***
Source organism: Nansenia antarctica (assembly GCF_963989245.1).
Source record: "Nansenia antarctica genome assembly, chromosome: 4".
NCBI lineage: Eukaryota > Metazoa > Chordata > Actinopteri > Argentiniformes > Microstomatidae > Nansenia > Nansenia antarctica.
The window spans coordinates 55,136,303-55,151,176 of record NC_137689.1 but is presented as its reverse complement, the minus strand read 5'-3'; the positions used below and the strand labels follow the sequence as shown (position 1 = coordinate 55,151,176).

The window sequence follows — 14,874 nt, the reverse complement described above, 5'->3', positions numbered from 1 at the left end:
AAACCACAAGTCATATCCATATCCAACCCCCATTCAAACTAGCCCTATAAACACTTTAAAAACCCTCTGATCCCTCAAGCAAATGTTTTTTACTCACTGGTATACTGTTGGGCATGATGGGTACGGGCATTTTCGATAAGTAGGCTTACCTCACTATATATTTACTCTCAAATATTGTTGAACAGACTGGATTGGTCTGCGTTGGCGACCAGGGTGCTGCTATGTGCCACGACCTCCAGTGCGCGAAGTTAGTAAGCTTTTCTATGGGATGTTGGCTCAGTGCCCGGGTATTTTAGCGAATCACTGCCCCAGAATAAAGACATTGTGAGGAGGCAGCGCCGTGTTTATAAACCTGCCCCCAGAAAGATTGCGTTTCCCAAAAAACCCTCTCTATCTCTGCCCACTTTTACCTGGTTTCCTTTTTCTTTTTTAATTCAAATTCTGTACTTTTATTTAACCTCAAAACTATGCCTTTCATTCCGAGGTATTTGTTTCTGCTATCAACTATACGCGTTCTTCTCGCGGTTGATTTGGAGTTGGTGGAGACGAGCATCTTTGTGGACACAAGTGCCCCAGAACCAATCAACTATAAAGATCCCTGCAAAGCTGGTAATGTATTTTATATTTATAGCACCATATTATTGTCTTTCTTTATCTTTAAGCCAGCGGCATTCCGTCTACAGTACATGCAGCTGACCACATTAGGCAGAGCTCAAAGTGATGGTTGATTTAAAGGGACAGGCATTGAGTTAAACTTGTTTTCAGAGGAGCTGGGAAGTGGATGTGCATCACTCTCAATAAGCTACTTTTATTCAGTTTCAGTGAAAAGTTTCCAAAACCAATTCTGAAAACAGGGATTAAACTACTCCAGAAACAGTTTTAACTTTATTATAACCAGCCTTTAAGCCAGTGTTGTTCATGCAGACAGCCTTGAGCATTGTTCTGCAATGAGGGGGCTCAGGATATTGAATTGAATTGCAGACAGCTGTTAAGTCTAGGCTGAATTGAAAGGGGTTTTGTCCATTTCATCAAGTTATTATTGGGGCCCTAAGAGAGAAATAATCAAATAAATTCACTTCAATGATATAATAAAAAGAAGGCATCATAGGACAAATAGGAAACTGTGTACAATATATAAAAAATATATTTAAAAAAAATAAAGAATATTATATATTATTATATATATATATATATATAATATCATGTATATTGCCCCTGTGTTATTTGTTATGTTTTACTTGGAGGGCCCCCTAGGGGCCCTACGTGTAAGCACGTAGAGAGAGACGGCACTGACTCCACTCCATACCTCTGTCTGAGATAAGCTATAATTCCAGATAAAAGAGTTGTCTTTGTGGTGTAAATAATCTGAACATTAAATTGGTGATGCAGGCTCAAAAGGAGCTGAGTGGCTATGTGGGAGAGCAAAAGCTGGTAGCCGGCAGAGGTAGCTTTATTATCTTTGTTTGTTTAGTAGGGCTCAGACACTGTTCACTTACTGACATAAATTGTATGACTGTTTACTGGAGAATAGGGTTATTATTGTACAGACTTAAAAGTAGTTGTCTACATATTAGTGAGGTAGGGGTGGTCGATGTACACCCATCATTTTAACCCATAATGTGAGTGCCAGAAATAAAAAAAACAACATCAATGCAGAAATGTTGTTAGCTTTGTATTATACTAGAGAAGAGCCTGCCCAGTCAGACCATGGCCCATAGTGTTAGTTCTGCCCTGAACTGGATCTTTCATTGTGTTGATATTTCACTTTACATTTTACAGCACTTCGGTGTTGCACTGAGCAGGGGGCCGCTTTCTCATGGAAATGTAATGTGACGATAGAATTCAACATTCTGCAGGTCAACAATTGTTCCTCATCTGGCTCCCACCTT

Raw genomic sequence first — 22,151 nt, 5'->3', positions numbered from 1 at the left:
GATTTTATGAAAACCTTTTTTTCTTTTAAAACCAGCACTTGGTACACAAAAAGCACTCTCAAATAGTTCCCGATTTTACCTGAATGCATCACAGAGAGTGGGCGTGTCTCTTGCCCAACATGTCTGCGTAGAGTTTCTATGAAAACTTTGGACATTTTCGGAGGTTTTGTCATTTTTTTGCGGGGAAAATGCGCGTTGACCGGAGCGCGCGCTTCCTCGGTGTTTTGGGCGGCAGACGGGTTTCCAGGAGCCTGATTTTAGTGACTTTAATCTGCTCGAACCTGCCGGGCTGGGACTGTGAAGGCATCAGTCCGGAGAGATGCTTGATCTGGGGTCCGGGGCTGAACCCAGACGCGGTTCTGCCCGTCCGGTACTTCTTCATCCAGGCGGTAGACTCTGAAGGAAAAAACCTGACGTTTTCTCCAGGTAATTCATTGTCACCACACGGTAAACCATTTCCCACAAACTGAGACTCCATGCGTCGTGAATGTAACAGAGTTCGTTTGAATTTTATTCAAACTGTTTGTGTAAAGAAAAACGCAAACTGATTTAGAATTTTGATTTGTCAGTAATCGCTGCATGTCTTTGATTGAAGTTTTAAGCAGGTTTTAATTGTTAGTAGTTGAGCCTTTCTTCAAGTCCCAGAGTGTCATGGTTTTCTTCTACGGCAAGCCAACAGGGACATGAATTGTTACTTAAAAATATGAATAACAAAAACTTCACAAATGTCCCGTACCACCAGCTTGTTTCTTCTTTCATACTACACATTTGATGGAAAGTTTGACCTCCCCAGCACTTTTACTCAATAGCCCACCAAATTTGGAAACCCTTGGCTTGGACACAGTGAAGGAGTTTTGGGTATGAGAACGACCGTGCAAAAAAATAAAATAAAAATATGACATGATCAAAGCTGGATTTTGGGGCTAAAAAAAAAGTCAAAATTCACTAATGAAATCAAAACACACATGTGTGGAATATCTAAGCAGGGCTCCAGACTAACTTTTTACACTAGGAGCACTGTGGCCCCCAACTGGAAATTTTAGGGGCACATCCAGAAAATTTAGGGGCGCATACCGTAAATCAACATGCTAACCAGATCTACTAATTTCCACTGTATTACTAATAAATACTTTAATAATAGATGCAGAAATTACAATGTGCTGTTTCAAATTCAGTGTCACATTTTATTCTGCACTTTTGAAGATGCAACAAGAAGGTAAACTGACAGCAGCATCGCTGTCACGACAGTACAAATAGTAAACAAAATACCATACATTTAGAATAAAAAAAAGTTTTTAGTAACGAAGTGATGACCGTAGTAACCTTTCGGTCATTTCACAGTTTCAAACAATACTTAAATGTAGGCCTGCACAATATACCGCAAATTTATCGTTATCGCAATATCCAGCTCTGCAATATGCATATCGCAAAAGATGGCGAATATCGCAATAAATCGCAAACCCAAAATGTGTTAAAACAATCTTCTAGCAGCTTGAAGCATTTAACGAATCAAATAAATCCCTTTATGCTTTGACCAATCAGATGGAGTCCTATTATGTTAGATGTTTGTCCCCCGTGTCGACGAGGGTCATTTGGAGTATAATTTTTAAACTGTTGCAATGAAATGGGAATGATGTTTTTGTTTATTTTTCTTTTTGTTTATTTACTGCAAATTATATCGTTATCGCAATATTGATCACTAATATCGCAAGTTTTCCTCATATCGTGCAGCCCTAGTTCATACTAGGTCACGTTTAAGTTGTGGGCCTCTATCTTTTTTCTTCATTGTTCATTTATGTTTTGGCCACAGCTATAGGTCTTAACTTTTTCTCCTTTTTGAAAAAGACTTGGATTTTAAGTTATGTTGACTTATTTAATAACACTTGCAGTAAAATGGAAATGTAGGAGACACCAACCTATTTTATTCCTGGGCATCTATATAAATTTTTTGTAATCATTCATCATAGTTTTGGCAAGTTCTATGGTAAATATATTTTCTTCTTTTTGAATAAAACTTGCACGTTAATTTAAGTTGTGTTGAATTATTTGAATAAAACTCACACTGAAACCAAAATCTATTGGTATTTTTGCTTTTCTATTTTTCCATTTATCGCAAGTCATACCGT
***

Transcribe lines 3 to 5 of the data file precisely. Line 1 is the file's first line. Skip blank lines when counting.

NCBI lineage: Eukaryota > Metazoa > Chordata > Actinopteri > Argentiniformes > Microstomatidae > Nansenia > Nansenia antarctica.
The window spans coordinates 55,136,303-55,151,176 of record NC_137689.1 but is presented as its reverse complement, the minus strand read 5'-3'; the positions used below and the strand labels follow the sequence as shown (position 1 = coordinate 55,151,176).

The window sequence follows — 14,874 nt, the reverse complement described above, 5'->3', positions numbered from 1 at the left end: